Twenty-four clinically sane individuals were randomly assigned to be "prisoners" or "guards" in a mock dungeon located in the basement of the psychology building at Stanford. Three additional college students were selected as alternates. The planned two-week study into the psychology of prison life ended after only six days due to the emotional trauma experienced by the participants. The students quickly began acting out their roles, with "guards" becoming sadistic and "prisoners" showing extreme passivity and depression.
I grew up in Palo Alto, and attended both Stanford and Stanford Law School, but I was long gone by 1971. Thus, I didn't get to participate in Zimbardo's experiment, so I don't know whether I would have succumbed to the pressures experienced by the participants. I was also not in the right place, at the right time, to take part in what I have just recently learned was another controversial social/psychological experiment carried out in my home town. This one was carried out in 1967 by Ron Jones, a high school teacher at Cubberly High School (the high school in Palo Alto that I did NOT attend):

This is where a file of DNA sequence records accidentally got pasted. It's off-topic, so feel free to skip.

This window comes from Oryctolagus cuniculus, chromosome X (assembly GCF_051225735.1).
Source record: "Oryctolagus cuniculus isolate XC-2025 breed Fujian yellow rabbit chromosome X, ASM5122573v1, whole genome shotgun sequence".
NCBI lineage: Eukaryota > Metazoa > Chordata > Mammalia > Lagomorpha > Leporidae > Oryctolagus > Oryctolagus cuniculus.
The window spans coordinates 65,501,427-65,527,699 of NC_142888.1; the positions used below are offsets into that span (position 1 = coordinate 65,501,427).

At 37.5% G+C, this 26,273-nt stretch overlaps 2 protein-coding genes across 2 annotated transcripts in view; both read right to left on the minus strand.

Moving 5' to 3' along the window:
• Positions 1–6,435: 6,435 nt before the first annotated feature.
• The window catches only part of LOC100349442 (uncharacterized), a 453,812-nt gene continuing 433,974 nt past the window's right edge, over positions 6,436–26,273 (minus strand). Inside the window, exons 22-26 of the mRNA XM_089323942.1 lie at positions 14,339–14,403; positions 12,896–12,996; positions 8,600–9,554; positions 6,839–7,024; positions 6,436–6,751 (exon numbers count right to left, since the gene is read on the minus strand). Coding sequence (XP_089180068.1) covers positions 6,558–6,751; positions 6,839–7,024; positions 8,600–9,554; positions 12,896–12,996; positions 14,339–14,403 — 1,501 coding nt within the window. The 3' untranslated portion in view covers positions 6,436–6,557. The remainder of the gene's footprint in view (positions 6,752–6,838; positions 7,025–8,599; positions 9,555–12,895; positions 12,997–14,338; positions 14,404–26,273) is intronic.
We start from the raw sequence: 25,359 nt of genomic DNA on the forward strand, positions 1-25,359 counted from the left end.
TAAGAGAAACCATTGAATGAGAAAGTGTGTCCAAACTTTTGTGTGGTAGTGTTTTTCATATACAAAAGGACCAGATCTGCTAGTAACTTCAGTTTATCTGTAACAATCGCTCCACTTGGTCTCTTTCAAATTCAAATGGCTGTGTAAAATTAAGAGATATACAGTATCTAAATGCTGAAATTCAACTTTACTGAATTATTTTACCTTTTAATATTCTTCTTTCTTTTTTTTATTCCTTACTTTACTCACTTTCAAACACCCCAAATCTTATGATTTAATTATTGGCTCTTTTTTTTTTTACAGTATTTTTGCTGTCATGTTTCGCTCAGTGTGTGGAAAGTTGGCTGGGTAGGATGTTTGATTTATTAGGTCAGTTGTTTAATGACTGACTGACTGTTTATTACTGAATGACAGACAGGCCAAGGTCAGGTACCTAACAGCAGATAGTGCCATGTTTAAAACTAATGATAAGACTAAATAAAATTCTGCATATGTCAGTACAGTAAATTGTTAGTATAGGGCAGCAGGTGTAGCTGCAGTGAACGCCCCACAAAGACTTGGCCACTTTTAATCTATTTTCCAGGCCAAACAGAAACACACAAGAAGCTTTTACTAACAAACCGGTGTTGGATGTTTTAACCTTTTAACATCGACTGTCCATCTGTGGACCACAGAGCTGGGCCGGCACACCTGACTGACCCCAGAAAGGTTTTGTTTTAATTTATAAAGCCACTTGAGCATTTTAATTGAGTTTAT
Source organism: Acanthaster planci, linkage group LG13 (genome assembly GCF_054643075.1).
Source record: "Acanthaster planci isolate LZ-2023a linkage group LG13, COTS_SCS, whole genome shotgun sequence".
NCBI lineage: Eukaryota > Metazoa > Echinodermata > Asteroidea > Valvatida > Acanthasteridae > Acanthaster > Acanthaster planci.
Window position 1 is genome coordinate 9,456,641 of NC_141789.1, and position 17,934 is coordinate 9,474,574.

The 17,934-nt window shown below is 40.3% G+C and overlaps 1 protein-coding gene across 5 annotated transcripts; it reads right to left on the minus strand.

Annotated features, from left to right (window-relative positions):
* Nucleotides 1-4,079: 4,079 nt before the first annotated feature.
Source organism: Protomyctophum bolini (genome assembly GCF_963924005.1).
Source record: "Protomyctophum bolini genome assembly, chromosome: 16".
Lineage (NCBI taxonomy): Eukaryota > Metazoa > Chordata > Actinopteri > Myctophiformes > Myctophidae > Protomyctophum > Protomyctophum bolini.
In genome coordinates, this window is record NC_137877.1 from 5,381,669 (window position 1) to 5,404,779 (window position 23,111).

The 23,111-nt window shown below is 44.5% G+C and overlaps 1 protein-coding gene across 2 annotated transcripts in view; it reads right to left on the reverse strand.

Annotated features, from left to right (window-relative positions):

The notorious Third Wave project [was] ... designed by Cubberly High teacher Ron Jones to teach his well-heeled Palo Alto pupils ... about the roots of fascism. The project implemented many of the same educational tools and persuasive tactics implemented by groups such as the Nazi party. The overall concept was to show how susceptible most groups can be to crafty indoctrination. The project was a “success." The students started out as a cooperative until informers were assigned by Jones. As members are recruited and trials were held, even non-informants quickly turned on other members in their quest to ace the assignment.
Now that we know we can turn ourselves into Nazis, let's see what else we might be capable of.